On the 5th of January, I bought a piece of cheese and Elizabeth and I feasted on it with freshly baked bread. (Cheese is not a commonly available item).
On the 6th, I went to visit the Malava Yearly Meeting Pastors Conference. Found a headmistress of a school giving a lesson on how to support pastors and then afterwards when she found I had been headmistress of Malava when Daniel Arap Moi, vice President of Kenya at the time came to the school. She was a small girl and she walked away from home several kilometers to see the president. She was so impressed at how Salome Nolega David, (Headmistress of Lugulu Girls High School and Chair of the Board at Malava), was able to stand up and speak to the president, that she decided she wanted to become educated like Salome, and now she is head of a school herself, encouraging other girls.
To get to the conference, I had to walk or take a piki on an extremely dusty road and the dust was overwhelming. Elizabeth welcomed me back with a cup of hot tea and the last of the Christmas cake she had made. It was very appropriate as it was the twelfth day of Christmas (Three kings Day) as well as my birthday. Found the local plums are now in season.
On Sunday, I visited Carol Musimbi and Kefinko Friends Church in Kakamgea. It was a large church, royally decorated with purple and white cloths. It had many youth, but unfortunately the keyboard was so loud that we couldn’t hear a word of what the singers sang, even though they all had mics and were singing at the top of their lungs. The church had been built by women, but men have since taken over the leadership and they ignore the women who are trained pastors in the congregation.
On the 7th I met with my support committee. Margaret Amudavi was back from USA. She was impressed how ecumenical some Friends are in USA and when I shared how Women’s World Day of Prayer is an ecumenical event, they decided to try to encourage all Friends women to reach out to other neighboring churches rather than each denomination holding separate services.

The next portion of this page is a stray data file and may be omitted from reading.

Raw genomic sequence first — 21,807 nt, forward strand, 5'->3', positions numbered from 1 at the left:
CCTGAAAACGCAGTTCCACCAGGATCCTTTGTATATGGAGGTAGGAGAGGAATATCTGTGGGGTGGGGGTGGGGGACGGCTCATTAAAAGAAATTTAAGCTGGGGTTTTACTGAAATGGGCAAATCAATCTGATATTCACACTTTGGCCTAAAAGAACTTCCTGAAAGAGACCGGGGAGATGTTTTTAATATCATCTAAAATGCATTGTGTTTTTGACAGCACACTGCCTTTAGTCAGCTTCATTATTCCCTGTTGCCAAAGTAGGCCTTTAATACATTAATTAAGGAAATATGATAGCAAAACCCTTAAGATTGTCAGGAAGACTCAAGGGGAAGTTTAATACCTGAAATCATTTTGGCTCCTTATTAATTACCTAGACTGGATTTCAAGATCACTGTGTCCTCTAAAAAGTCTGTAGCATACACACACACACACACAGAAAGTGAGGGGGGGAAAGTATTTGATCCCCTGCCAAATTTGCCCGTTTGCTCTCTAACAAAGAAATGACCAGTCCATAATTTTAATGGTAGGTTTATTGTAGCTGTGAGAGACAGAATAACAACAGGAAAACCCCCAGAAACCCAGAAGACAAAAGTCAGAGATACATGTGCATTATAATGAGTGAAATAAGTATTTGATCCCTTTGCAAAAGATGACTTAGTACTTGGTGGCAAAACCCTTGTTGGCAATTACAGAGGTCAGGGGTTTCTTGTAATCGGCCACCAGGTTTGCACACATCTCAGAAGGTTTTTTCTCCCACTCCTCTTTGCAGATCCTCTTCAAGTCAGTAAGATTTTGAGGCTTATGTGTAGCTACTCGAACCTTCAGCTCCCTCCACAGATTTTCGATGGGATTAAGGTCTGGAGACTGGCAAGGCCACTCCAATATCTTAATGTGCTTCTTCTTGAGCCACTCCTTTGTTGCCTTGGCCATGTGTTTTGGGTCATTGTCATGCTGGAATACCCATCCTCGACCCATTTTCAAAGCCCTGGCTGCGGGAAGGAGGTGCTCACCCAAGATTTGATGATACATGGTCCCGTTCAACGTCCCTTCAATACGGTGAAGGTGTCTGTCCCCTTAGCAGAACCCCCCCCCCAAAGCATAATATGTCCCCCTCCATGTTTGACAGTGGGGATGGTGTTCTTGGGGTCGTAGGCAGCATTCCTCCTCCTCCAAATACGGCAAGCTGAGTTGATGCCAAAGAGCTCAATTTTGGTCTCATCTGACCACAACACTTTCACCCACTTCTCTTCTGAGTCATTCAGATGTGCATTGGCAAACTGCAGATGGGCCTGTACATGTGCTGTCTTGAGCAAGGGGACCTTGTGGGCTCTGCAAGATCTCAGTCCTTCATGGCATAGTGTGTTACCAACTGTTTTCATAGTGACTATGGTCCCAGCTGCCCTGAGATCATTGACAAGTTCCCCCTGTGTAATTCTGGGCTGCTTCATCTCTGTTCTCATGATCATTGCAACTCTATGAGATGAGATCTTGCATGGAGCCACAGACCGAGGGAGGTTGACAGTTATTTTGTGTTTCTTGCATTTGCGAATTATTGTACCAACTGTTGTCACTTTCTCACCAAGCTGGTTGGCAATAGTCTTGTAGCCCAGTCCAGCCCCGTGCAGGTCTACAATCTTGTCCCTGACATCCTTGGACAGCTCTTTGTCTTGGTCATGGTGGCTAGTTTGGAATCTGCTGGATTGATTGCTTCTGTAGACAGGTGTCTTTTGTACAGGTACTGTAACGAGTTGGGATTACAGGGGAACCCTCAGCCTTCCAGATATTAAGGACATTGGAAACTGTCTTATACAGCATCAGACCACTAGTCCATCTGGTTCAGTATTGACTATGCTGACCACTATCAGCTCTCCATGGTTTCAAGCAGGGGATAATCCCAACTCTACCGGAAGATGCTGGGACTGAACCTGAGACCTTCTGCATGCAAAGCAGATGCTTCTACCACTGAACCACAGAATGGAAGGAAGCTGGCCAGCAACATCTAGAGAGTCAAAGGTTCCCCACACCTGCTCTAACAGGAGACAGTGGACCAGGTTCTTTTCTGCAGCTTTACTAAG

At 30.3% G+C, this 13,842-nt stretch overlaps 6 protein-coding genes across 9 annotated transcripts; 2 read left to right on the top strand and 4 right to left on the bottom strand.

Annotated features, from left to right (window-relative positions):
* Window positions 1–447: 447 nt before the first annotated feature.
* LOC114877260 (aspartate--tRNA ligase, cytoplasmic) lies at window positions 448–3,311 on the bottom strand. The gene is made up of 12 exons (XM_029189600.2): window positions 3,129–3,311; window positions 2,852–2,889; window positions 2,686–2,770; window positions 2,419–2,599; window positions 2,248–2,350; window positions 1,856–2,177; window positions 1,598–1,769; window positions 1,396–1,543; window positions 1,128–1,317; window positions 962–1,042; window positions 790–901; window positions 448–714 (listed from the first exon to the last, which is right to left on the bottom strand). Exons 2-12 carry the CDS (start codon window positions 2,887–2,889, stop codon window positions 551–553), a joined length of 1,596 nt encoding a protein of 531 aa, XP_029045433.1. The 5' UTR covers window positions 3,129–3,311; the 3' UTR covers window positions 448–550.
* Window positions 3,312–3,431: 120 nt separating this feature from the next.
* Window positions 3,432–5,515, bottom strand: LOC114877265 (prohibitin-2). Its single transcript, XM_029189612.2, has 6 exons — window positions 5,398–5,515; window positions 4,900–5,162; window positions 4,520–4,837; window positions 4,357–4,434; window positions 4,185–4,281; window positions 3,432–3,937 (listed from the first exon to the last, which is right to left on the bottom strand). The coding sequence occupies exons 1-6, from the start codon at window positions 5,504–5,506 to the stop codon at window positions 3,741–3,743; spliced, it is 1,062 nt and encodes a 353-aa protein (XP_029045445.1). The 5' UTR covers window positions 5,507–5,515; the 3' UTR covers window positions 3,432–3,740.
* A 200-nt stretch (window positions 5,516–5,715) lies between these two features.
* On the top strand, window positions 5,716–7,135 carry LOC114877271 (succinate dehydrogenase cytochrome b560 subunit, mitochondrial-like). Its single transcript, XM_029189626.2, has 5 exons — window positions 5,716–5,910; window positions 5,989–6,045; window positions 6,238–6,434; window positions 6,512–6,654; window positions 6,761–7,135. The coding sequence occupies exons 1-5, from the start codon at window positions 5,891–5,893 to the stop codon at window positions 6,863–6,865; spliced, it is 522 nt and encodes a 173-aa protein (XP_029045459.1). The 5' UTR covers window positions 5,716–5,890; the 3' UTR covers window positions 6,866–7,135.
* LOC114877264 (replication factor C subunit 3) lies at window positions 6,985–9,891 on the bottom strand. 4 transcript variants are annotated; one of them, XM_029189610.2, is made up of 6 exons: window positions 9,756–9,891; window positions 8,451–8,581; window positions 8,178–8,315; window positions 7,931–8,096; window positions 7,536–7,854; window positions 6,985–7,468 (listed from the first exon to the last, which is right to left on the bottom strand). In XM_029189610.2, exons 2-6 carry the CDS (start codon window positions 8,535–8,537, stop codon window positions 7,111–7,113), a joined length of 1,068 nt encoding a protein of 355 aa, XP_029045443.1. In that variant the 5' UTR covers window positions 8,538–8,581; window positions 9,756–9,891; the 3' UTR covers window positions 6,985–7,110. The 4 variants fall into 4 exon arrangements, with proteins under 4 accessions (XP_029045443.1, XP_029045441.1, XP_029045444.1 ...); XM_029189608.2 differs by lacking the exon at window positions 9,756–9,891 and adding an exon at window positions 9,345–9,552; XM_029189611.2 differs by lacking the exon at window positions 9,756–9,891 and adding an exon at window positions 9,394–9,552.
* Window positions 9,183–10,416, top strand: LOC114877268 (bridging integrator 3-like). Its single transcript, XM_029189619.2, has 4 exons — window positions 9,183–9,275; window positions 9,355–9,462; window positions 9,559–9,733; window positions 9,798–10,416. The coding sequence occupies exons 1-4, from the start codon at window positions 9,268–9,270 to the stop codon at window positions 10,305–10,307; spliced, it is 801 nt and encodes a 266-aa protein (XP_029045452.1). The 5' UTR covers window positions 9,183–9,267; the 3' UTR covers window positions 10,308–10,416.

Afterwards, the three pastors who are officers of USFWK pastors went to the local bank to open an account for their travel funds. They were unsuccessful, as USFWK has not yet registered as an organization- it is still under the FCK (Friends Church Kenya), led by men. We will keep looking for ways to get an account opened.
After a day of resting and washing, I travelled with Eileen Malova and Alfred Wasike, General Secretary of Uganda YM who is studying at FTC in Kenya, to Semuto, Uganda. We crossed the Nile river in Jinja where many crested cranes and both black and white herons/egrets were seen on the mat of water hyacinths. When we reached Kampala, we had to change from one bus park to one across the city. It was rush hour and too far to walk with luggage, so we had to go on pikis that go fast in and out of the congested traffic. Praise God we arrived safely and were warmly welcomed that night in Semuto Friends, an hour north of Kampala. A team of youth from Kigali, Rwanda then arrived, then another team from Kakamega, Kenya. We were given supper of jack fruit, matoka, greens, and eggplant with a sesame sauce- yum. One person from Nairobi and one from Burundi came the next day. (Peter the youth leader is skilled in communicating via social media).
The conference had many young people who loved to sing loudly with a keyboard and to dance. The volume was so loud that you could not hear if the person next to you tried to talk. The drums and loud music are fine to dance to and get exercise or to let people know the service has started, but I do not find it conducive to hearing God speak to us. When a number of the people on the program were not showing up, I felt led to offer to teach the lesson on Quaker Faith and Practice, but the elder assigned actually showed up. Instead they asked me suddenly to give a short testimony, and I was conflicted between following a leading to teach and just giving a testimony, so failed to communicate well and with multiple translations it made it harder. (There were five languages being used, English, Buganda, Rwandese, Bukusu, and Swahili.) That night I arranged with a piki driver to collect me at 5:30 am so I could get the 6AM bus).